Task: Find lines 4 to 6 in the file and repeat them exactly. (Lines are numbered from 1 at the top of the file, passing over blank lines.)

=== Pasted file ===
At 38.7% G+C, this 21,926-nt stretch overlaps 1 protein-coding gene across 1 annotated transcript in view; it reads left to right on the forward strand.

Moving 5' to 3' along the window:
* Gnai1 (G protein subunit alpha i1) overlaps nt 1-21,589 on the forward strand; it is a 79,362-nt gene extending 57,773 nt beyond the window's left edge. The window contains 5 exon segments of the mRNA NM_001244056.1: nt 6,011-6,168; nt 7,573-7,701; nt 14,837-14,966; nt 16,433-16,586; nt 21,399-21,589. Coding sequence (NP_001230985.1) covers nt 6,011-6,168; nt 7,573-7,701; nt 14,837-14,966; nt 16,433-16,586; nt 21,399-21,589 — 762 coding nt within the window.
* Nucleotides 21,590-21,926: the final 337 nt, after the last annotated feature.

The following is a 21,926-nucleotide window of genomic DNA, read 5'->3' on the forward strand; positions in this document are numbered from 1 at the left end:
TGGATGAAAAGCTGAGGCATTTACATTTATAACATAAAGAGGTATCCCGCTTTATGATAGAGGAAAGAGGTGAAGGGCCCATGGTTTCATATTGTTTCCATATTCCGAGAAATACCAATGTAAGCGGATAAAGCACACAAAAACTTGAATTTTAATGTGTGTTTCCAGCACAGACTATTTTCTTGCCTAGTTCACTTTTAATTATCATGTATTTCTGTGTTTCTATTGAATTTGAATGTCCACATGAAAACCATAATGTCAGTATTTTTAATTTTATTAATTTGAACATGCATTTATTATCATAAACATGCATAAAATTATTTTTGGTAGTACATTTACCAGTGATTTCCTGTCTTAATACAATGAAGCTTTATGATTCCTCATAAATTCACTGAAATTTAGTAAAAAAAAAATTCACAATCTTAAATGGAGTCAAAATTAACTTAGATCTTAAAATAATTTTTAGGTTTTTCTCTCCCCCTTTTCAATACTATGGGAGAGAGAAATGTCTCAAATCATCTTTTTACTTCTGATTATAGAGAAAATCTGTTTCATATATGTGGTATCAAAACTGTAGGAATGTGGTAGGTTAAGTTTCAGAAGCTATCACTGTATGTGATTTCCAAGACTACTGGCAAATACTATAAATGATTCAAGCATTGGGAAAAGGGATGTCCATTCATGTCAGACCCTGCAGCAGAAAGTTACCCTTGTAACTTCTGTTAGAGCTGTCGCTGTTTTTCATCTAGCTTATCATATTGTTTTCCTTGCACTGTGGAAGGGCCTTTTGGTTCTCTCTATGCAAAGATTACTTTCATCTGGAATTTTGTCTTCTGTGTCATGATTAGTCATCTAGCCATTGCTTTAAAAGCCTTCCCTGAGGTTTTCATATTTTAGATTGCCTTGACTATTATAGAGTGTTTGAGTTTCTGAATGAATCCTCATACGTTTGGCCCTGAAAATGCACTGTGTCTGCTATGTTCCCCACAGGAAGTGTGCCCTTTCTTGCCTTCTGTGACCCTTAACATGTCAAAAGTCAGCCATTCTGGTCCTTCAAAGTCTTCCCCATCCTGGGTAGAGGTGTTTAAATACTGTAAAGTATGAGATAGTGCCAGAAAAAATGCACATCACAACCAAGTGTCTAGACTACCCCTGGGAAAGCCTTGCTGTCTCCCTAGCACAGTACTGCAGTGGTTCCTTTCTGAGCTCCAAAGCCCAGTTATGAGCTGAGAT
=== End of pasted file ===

* Nucleotides 21,590-21,926: the final 337 nt, after the last annotated feature.

The following is a 21,926-nucleotide window of genomic DNA, read 5'->3' on the forward strand; positions in this document are numbered from 1 at the left end:
TGGATGAAAAGCTGAGGCATTTACATTTATAACATAAAGAGGTATCCCGCTTTATGATAGAGGAAAGAGGTGAAGGGCCCATGGTTTCATATTGTTTCCATATTCCGAGAAATACCAATGTAAGCGGATAAAGCACACAAAAACTTGAATTTTAATGTGTGTTTCCAGCACAGACTATTTTCTTGCCTAGTTCACTTTTAATTATCATGTATTTCTGTGTTTCTATTGAATTTGAATGTCCACATGAAAACCATAATGTCAGTATTTTTAATTTTATTAATTTGAACATGCATTTATTATCATAAACATGCATAAAATTATTTTTGGTAGTACATTTACCAGTGATTTCCTGTCTTAATACAATGAAGCTTTATGATTCCTCATAAATTCACTGAAATTTAGTAAAAAAAAAATTCACAATCTTAAATGGAGTCAAAATTAACTTAGATCTTAAAATAATTTTTAGGTTTTTCTCTCCCCCTTTTCAATACTATGGGAGAGAGAAATGTCTCAAATCATCTTTTTACTTCTGATTATAGAGAAAATCTGTTTCATATATGTGGTATCAAAACTGTAGGAATGTGGTAGGTTAAGTTTCAGAAGCTATCACTGTATGTGATTTCCAAGACTACTGGCAAATACTATAAATGATTCAAGCATTGGGAAAAGGGATGTCCATTCATGTCAGACCCTGCAGCAGAAAGTTACCCTTGTAACTTCTGTTAGAGCTGTCGCTGTTTTTCATCTAGCTTATCATATTGTTTTCCTTGCACTGTGGAAGGGCCTTTTGGTTCTCTCTATGCAAAGATTACTTTCATCTGGAATTTTGTCTTCTGTGTCATGATTAGTCATCTAGCCATTGCTTTAAAAGCCTTCCCTGAGGTTTTCATATTTTAGATTGCCTTGACTATTATAGAGTGTTTGAGTTTCTGAATGAATCCTCATACGTTTGGCCCTGAAAATGCACTGTGTCTGCTATGTTCCCCACAGGAAGTGTGCCCTTTCTTGCCTTCTGTGACCCTTAACATGTCAAAAGTCAGCCATTCTGGTCCTTCAAAGTCTTCCCCATCCTGGGTAGAGGTGTTTAAATACTGTAAAGTATGAGATAGTGCCAGAAAAAATGCACATCACAACCAAGTGTCTAGACTACCCCTGGGAAAGCCTTGCTGTCTCCCTAGCACAGTACTGCAGTGGTTCCTTTCTGAGCTCCAAAGCCCAGTTATGAGCTGAGAT